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conband

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  1. I guess the answer to the original question is to consider the antithesis: "Why not less expressive bellows changes on the Anglos?" Les Branchett
  2. Sorry, in my earlier post I referred to a bolt on the top left when I should have said nut (though it's more of a threaded retaining plate). Please don't mention that I don't know my nuts from my bolts, as I used to work at The Institution of Mechanical Engineers! Les Branchett
  3. Those interested in Geoffrey Crabb's picture may be interested in the cover picture to David Elliott's Concertina Repair Manual. On the top left of his concertina is an oblong bolt (sometimes surface mounted, sometimes recessed) which is actually a bolt normally found buried at the other end of the long end bolts. It therefore comes with its two fixing holes and in the middle a threaded screw hole, to which the readily removable card holder could be affixed. Les Branchett
  4. You put so many of us to shame! Thanks for the great rendition. Les Branchett
  5. Music, like any other art form, knows no bounds. Les Branchett
  6. It would definitely need an exra button on each of the three ends to automatically correct all wrong notes. Les
  7. The EU postal system must be the next big challenge for A I. I live in England and recently purchased an item in the Republic of Ireland to be sent to one of their fellow confederates in the Netherlands. Postage 100 eu. Postage to their arch-enemy UK: 15 eu. No longer hope of a global village. Les Branchett
  8. I have a double action baritone that came from the Dumfries S.A. band. Looks very similar to the instrument held by the lady on right of front row in top photo. Les Branchett
  9. Hi, it is really just a matter of personal taste. For full chordal work the duet is generally more suited, and can do full soprano, alto, tenor and bass voices as per piano/organ music. May not be quite as speedy on very fast, single note passages though. Anglo has a very good pulse feeling for dances. and because tuned in just two basic keys it can sound brighter, but the push/pull effect makes legato difficult. The English enables very fast single note passages in any key, and can play chords/harmony with practice. It has to be said that a good player in any system overcomes any shortcoming, and after you decide what type of music you will mostly play, you come back to "just a matter of personal taste". Enjoy the concertina - whatever system. Les Branchett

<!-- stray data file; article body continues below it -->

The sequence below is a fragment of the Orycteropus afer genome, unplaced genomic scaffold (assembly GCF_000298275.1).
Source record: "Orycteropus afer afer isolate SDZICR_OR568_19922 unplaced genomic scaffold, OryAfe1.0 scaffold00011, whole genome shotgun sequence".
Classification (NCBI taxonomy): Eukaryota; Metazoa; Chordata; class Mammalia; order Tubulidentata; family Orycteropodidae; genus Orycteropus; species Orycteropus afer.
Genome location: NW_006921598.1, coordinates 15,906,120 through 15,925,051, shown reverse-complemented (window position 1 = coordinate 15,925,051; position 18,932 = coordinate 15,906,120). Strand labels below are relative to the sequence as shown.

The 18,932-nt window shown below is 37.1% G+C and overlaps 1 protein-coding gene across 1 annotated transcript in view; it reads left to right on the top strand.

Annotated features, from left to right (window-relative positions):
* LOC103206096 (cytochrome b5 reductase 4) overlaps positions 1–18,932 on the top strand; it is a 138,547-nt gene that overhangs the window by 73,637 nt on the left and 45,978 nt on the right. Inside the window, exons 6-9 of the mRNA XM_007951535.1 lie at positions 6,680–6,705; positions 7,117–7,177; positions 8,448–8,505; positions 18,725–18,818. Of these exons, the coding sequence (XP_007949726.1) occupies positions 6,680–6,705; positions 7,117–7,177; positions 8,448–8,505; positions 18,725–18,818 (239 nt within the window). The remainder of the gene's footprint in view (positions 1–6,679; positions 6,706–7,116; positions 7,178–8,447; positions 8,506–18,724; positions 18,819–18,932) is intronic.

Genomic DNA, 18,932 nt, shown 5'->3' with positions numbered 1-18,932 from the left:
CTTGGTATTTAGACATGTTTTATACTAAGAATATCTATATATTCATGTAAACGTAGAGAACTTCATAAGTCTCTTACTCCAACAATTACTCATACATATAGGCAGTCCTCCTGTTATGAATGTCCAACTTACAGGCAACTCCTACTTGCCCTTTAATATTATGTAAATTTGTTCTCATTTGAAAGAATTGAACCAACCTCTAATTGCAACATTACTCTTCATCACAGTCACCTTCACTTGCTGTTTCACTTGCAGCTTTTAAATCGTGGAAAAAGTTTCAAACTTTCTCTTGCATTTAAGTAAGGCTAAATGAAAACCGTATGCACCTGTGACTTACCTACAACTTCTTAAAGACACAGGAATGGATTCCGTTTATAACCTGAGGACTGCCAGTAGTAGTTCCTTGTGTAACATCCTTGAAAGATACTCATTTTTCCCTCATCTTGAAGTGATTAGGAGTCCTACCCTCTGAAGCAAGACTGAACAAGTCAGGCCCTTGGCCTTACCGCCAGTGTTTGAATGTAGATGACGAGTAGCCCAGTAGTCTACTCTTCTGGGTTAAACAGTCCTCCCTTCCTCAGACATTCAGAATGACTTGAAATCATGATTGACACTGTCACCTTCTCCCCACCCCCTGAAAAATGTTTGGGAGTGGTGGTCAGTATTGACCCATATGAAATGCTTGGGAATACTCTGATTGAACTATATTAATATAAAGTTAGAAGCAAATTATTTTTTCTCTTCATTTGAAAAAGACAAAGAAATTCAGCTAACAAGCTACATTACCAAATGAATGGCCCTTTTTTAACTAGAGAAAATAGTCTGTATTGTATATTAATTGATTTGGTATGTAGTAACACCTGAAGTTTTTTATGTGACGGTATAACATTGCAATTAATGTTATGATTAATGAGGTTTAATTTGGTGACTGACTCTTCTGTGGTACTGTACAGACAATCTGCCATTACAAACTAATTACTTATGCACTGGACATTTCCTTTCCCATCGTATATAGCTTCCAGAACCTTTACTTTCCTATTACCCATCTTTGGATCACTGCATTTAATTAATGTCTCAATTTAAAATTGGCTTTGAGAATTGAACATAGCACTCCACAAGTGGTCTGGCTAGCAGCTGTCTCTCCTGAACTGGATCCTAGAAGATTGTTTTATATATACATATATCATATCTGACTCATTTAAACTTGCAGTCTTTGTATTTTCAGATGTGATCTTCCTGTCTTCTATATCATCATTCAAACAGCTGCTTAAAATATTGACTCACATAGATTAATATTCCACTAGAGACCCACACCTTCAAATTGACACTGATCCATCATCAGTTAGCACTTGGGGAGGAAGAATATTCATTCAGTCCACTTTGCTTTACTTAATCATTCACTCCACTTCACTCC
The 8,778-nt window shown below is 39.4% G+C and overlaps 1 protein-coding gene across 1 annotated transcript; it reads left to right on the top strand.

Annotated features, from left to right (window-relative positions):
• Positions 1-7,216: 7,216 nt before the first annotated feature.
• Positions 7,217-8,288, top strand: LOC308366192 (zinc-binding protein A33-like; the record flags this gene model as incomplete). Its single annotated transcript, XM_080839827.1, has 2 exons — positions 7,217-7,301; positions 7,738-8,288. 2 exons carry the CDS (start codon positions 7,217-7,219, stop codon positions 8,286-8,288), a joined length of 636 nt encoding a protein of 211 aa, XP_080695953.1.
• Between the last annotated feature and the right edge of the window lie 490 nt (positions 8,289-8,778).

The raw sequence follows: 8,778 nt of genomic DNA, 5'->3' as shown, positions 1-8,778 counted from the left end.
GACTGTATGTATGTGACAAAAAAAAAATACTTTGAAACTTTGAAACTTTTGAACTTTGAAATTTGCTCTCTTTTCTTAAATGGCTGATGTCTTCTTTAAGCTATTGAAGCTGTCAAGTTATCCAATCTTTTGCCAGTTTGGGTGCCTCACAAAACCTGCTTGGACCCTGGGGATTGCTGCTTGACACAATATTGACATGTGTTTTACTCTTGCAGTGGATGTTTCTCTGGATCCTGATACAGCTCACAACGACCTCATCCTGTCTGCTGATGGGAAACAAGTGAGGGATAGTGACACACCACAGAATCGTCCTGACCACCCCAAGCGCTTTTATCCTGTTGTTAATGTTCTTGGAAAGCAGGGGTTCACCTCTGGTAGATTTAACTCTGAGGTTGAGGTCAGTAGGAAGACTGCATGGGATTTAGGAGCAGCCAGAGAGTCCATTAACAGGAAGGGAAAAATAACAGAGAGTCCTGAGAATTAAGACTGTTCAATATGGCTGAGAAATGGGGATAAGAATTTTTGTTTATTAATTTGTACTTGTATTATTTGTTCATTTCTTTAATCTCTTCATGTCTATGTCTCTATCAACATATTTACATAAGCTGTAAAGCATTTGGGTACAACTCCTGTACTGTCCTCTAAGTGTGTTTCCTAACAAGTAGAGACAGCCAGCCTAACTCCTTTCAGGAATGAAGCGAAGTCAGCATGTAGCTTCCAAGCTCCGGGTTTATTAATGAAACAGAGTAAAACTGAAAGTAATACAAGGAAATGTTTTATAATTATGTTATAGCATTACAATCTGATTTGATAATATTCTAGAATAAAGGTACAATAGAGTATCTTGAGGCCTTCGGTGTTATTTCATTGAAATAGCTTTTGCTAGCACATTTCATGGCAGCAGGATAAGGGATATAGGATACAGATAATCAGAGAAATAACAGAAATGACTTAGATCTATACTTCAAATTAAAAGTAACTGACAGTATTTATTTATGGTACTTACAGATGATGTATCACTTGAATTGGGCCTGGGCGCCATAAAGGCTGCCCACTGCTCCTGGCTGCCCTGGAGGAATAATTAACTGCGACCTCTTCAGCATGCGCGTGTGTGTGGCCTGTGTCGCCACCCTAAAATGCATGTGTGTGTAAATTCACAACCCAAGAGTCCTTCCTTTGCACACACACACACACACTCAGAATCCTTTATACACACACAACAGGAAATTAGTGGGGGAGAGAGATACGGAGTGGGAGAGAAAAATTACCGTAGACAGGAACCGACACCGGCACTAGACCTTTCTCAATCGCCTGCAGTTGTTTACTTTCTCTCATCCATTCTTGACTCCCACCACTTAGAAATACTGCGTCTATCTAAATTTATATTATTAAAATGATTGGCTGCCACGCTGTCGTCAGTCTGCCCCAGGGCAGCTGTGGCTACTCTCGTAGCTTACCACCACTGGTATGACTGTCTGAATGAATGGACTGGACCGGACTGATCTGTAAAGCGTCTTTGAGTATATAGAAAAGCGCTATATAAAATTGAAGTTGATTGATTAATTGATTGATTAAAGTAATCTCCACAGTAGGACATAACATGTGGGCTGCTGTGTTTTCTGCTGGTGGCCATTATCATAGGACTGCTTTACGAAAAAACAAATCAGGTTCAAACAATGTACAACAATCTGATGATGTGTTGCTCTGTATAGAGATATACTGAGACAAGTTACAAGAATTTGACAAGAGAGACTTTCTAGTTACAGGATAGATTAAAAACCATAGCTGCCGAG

10. Puzzled. No, 2 line 3. If you have one treble and one bass clef, where do all the ledger lines come from? Les
  11. Fantastic. Well done. Now looking forward for more! Les
  12. The answer to the original question is most definitely YES. So please don't try and stop our fun! Les Branchett
  13. Another variation on this theme my friend had was to see how many tunes he could play to the same bass line - even more fun if the meters were similar and all the different words sung at the same time. Les Branchett
  14. Yes, band arrangements were, and still are, mostly written on the treble stave. So think of your quartet as a small band, and then it all falls into place. As you say, baritones will sound one octave and basses two octaves lower than written, not because they are transposing, but because they are lower sounding instruments to start with. As per the strings on a piano. Les
  15. Hell SteveS. I think you are making your project harder by referring to the 4 concertinas as "transposing instruments", which clearly they are not. Think of your simple piano score - four note chord on two hands. They are just playing different notes on the same 'ladder'. You would not refer to the bass note as being transposed, it's just playing lower down - on a different rung. Similarly a bass concertina is not a transposing instrument, just on the same ladder but lower down; assuming that the four concertinas are all tuned to the same reference point,e.g. A=440, as would be the four notes on the piano). When writing the bass clef notes into the treble clef, a C still remains a C, but has a different position on the stave. When it's then played on a bass instrument, it's sounded as originally intended. Hope all goes well with your arrangement(s). Les Branchett
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